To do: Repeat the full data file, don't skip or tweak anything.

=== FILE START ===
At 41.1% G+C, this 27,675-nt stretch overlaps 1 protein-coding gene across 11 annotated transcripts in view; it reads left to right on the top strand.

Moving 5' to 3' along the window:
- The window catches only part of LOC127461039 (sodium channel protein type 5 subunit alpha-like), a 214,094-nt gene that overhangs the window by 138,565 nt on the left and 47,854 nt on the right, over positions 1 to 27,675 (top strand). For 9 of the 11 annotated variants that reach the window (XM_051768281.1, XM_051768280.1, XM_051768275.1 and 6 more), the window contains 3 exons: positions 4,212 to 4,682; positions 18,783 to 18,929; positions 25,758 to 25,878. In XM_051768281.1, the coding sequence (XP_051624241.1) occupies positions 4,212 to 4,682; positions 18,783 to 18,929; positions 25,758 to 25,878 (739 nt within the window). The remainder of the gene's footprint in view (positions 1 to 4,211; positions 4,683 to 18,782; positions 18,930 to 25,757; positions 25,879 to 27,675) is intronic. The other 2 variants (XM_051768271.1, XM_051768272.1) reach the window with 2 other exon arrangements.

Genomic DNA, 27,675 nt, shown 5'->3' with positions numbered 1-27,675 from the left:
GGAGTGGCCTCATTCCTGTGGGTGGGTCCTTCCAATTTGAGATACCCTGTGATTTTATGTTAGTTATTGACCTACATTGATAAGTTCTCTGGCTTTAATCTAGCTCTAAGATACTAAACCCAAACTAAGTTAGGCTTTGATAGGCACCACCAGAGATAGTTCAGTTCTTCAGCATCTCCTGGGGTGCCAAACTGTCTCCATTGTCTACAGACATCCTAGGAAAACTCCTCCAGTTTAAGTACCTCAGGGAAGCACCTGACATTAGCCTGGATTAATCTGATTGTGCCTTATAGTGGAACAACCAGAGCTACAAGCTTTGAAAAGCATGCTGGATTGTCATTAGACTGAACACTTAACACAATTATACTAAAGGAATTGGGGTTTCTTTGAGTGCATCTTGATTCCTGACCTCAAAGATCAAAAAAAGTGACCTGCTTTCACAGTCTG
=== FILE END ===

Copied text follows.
At 41.1% G+C, this 27,675-nt stretch overlaps 1 protein-coding gene across 11 annotated transcripts in view; it reads left to right on the top strand.

Moving 5' to 3' along the window:
- The window catches only part of LOC127461039 (sodium channel protein type 5 subunit alpha-like), a 214,094-nt gene that overhangs the window by 138,565 nt on the left and 47,854 nt on the right, over positions 1 to 27,675 (top strand). For 9 of the 11 annotated variants that reach the window (XM_051768281.1, XM_051768280.1, XM_051768275.1 and 6 more), the window contains 3 exons: positions 4,212 to 4,682; positions 18,783 to 18,929; positions 25,758 to 25,878. In XM_051768281.1, the coding sequence (XP_051624241.1) occupies positions 4,212 to 4,682; positions 18,783 to 18,929; positions 25,758 to 25,878 (739 nt within the window). The remainder of the gene's footprint in view (positions 1 to 4,211; positions 4,683 to 18,782; positions 18,930 to 25,757; positions 25,879 to 27,675) is intronic. The other 2 variants (XM_051768271.1, XM_051768272.1) reach the window with 2 other exon arrangements.

Genomic DNA, 27,675 nt, shown 5'->3' with positions numbered 1-27,675 from the left:
GGAGTGGCCTCATTCCTGTGGGTGGGTCCTTCCAATTTGAGATACCCTGTGATTTTATGTTAGTTATTGACCTACATTGATAAGTTCTCTGGCTTTAATCTAGCTCTAAGATACTAAACCCAAACTAAGTTAGGCTTTGATAGGCACCACCAGAGATAGTTCAGTTCTTCAGCATCTCCTGGGGTGCCAAACTGTCTCCATTGTCTACAGACATCCTAGGAAAACTCCTCCAGTTTAAGTACCTCAGGGAAGCACCTGACATTAGCCTGGATTAATCTGATTGTGCCTTATAGTGGAACAACCAGAGCTACAAGCTTTGAAAAGCATGCTGGATTGTCATTAGACTGAACACTTAACACAATTATACTAAAGGAATTGGGGTTTCTTTGAGTGCATCTTGATTCCTGACCTCAAAGATCAAAAAAAGTGACCTGCTTTCACAGTCTG